[JURIST] The Honduran interim government officially eased restrictions on protests and opposition media Monday, two weeks after acting-president Roberto Micheletti [BBC profile] promised to repeal [JURIST report] the executive decree [text, Spanish] issued in September suspending several constitutional rights. The decree suspended five articles of the Honduran Constitution [text] and was issued in response to protests being organized in support of deposed president Manuel Zelaya [BBC profile, JURIST news archive]. The National Telecommunications Commission [official website, in Spanish] was authorized by the decree to suspend any media outlet whose actions were deemed detrimental to peace and public order. Radio Globo [media website, in Spanish] and television Channel 36, outlets allegedly supporting Zelaya, were taken off the air in September and have not yet resumed production [Reuters report]. Micheletti convened his council of ministers to repeal the decree earlier this month, but the repeal did not take effect until being published in the official gazette Monday.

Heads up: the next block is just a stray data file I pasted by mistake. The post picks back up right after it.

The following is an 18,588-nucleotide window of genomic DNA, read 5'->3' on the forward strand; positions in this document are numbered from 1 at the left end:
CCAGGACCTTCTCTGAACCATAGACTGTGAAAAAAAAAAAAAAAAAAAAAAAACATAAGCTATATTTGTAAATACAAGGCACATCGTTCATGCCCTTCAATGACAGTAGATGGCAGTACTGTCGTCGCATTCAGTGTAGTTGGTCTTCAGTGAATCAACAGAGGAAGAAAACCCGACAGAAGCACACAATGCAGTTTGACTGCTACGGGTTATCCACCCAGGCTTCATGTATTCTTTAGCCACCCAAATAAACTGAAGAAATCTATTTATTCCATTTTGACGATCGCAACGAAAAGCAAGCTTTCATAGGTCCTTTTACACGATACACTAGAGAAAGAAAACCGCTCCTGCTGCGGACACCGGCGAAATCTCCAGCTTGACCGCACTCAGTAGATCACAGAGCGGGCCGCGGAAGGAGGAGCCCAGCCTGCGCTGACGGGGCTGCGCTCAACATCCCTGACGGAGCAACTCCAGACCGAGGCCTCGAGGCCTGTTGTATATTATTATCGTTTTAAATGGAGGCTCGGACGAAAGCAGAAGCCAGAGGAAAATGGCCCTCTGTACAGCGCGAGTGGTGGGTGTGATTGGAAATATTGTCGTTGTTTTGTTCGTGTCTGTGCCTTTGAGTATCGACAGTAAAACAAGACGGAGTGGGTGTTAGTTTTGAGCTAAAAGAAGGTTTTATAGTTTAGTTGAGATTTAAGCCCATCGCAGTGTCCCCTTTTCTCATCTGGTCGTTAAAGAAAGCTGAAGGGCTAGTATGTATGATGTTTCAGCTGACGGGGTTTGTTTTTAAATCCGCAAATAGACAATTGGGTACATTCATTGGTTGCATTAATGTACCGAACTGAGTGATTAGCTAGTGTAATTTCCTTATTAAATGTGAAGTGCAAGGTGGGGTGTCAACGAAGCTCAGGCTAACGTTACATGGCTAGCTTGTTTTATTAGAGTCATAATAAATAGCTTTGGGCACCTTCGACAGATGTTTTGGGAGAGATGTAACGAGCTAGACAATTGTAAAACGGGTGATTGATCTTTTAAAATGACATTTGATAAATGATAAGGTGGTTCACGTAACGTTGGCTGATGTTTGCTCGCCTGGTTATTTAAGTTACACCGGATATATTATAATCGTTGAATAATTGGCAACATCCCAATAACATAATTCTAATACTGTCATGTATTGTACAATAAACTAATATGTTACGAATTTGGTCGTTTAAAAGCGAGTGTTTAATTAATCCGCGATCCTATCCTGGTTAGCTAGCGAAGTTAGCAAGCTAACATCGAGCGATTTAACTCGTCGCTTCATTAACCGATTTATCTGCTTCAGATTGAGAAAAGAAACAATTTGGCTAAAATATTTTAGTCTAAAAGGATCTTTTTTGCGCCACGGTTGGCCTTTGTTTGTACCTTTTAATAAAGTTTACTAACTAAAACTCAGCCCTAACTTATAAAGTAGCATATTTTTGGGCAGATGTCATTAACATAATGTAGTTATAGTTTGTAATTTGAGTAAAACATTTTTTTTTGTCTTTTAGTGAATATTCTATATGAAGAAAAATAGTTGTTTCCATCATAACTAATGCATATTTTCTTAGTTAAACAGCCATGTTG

A delegation from the Organization of American States (OAS) [official website] arrived in Honduras Sunday to investigate human rights violations that may have occurred since Zelaya was removed from office [JURIST reports] in June following a judicial order [La Prensa report, in Spanish] issued by the Honduran Supreme Court. The order was issued when Zelaya tried to carry out a nationwide referendum on constitutional reform, despite the Supreme Court ruling against it. In August, Spanish National Court Judge Baltasar Garzon [BBC profile] said during a visit to Honduras that he is gravely concerned by the human rights situation [JURIST report] in the country. Also in August, the Honduran Office of the Prosecutor of Common Crimes indicted 24 Zelaya supporters [JURIST report] on charges of sedition and damaging public property.